By Ariane Osman, marketingmagazine.co.uk, Wednesday, 28 September 2011 08:30AM
The research, conducted by Haygarth in partnership with specialist shopper research agency Retail in Action and YouGov from 17-20 June, showed that consumers' favourite supermarket own-label ranges are Tesco's Finest and Value offerings, ahead of rival Sainsbury's Taste The Difference and Basics lines.
Of the major chains, Waitrose fared worst, its own-label and Essential ranges together being chosen by a total of only 6% of respondents.
Nearly three-quarters (71%) of the respondents to the shopper-behaviour survey claimed that they saw 'no difference' when comparing supermarket's own-label products with other brands sold in the store.
This can, in part, be attributed to the growth in the number of consumers who seek out items on promotion, with nearly half of all consumers (44%) buying products as part of a deal.
While the survey suggests that brands have been working harder to compete with the major supermarkets' own-label ranges for customer attention, Heinz Baked Beans topped a list of the branded products that respondents said they 'would never sacrifice'.
Other named products include Gillette razors, Walkers crisps, Heinz Tomato Ketchup and Kellogg cereals.
Brands have been using both price promotions and brand advertising to 'forge a strong emotional connection' with shoppers and compete with supermarkets' own-label ranges, according to the study.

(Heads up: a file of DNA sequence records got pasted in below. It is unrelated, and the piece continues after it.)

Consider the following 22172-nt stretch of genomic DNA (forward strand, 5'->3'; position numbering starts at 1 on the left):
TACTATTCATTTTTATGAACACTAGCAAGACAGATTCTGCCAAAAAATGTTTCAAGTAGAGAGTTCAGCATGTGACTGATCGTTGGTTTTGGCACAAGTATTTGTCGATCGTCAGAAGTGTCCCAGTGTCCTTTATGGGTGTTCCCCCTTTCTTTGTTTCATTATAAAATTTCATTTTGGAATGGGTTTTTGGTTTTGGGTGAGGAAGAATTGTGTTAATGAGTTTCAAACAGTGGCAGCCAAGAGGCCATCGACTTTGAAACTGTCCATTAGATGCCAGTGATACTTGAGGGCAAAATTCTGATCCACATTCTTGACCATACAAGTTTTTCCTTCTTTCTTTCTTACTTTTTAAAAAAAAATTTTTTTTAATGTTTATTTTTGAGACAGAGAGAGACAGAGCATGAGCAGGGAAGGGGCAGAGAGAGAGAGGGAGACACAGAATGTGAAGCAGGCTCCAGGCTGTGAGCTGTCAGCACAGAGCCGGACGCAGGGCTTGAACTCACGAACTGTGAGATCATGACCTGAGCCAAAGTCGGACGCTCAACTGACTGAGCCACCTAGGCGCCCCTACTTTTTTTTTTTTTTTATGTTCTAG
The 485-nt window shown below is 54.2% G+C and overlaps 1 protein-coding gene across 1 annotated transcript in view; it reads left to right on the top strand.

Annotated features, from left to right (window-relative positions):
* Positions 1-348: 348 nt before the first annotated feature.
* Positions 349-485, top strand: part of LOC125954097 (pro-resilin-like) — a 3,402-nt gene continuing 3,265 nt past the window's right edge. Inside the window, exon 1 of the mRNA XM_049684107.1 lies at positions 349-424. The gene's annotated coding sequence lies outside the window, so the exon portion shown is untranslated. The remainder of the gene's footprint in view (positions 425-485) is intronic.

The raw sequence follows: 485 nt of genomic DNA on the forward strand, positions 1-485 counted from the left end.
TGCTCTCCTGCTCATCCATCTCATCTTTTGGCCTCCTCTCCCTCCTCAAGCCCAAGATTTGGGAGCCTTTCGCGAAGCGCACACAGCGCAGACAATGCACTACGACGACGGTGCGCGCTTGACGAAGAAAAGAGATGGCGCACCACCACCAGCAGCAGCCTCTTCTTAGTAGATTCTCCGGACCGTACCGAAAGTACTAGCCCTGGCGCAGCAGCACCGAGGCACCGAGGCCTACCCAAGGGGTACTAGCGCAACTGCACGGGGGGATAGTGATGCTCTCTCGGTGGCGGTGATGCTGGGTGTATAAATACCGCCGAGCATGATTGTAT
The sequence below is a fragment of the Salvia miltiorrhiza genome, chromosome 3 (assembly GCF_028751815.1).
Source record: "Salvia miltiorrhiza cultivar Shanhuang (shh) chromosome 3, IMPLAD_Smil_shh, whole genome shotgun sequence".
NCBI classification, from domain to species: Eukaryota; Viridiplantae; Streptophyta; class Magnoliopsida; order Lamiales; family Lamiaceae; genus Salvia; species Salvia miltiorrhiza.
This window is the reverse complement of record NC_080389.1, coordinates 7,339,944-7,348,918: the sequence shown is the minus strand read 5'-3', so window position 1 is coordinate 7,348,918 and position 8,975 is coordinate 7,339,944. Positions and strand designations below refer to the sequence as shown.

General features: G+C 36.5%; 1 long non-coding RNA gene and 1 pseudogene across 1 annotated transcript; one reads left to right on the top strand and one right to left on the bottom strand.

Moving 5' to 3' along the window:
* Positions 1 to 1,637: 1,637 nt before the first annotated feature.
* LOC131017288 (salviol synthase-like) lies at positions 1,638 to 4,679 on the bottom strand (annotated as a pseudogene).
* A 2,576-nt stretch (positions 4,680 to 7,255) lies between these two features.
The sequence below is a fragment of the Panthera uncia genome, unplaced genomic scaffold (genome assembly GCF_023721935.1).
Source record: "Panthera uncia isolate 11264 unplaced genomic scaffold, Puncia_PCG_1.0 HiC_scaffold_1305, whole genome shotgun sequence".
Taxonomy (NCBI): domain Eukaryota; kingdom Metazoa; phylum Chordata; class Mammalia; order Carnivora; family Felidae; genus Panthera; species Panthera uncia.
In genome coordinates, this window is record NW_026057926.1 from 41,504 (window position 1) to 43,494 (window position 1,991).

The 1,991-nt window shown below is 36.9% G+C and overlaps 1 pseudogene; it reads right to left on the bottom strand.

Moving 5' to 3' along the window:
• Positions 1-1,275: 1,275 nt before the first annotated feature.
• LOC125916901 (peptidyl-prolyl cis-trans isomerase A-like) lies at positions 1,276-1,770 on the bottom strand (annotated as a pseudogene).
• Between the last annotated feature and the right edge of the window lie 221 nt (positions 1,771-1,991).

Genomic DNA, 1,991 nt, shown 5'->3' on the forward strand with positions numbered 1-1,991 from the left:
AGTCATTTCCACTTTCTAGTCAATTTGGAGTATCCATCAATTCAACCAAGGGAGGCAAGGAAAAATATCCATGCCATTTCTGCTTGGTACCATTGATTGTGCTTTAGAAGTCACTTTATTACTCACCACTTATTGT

However, Anthony Donaldson, planning director of Haygarth, said it is becoming a 'real challenge' for small brands to keep up as 'they are not only competing with bigger brands, but also the re-energised and sophisticated brand architecture from retailers'.
More than half of those questioned (60%) admitted that, compared with two years ago, they have increased the number of supermarket own-label products they buy. The introduction of luxury ranges has also apparently enhanced the image of own-label, with only 8% stating they would refuse to purchase an own-label product.
Donaldson added that Waitrose, although still a 'relatively small player', is likely to improve its consideration in the coming years against Tesco and Sainsbury's.
This article was first published on marketingmagazine.co.uk
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